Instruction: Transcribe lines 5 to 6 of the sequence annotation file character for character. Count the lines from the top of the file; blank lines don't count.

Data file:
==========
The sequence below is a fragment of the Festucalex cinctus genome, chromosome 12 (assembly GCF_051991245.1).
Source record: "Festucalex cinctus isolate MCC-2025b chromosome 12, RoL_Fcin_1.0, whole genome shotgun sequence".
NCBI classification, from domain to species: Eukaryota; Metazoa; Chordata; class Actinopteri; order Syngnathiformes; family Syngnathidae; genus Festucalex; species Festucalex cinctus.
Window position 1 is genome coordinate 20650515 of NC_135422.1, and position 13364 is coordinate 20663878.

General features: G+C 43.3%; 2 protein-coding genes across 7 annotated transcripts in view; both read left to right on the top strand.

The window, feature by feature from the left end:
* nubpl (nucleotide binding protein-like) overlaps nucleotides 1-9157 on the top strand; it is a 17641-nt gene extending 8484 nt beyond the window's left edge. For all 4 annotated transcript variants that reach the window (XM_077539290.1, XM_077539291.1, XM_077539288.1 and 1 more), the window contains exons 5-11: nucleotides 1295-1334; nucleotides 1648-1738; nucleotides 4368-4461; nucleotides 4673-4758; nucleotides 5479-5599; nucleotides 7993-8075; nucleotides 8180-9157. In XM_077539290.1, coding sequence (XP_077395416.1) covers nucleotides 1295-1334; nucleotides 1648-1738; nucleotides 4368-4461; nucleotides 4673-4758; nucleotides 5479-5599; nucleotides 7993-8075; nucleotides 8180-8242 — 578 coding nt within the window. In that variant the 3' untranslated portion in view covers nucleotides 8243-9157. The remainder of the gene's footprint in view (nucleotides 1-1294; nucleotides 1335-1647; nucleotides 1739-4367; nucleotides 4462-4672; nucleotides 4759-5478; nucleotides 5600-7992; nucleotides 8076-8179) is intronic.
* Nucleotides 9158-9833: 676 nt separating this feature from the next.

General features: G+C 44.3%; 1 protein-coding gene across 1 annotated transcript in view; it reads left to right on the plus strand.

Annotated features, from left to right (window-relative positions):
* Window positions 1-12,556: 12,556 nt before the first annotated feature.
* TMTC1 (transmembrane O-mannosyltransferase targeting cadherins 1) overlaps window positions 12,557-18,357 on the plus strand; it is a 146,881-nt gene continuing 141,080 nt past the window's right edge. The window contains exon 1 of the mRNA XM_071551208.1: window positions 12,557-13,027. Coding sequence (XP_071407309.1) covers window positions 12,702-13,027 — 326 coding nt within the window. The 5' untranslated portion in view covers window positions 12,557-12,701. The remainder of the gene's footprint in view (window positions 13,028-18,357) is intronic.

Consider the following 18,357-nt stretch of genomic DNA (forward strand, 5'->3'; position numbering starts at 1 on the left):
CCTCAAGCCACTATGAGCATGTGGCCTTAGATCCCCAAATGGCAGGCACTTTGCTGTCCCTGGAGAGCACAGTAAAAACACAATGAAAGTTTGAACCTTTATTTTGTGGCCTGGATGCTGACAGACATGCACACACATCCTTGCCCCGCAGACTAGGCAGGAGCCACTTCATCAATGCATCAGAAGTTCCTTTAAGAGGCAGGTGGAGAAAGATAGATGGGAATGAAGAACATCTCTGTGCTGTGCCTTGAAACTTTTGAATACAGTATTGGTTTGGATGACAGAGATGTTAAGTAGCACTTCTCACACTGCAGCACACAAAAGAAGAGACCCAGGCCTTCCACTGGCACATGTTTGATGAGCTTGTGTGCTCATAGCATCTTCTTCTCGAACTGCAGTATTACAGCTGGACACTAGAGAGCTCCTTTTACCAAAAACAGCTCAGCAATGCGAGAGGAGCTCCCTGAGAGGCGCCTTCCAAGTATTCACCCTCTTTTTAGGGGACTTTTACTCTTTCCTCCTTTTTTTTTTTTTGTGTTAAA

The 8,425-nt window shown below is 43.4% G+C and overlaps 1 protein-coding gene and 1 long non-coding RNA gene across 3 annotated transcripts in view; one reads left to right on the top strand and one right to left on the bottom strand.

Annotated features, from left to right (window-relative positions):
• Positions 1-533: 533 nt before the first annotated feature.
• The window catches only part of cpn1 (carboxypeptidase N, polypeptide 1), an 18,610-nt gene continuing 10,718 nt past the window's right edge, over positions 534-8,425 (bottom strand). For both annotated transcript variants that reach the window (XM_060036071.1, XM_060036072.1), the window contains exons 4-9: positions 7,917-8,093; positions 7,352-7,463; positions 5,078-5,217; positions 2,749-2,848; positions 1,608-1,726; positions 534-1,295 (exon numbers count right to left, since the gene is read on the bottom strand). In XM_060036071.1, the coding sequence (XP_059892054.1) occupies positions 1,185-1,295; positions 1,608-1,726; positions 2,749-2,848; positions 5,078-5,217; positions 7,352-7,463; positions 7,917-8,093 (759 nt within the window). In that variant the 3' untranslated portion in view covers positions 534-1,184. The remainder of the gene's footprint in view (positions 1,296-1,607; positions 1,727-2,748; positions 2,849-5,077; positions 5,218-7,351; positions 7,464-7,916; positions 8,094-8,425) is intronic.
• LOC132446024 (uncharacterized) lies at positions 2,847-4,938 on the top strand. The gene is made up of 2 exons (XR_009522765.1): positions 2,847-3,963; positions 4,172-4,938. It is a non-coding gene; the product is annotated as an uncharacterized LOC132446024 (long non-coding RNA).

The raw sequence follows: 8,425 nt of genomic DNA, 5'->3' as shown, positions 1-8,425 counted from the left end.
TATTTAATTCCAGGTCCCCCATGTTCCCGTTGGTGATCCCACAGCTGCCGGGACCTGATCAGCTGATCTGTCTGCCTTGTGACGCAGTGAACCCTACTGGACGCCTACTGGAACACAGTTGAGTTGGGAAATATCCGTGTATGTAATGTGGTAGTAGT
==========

General features: G+C 43.3%; 2 protein-coding genes across 7 annotated transcripts in view; both read left to right on the top strand.

The window, feature by feature from the left end: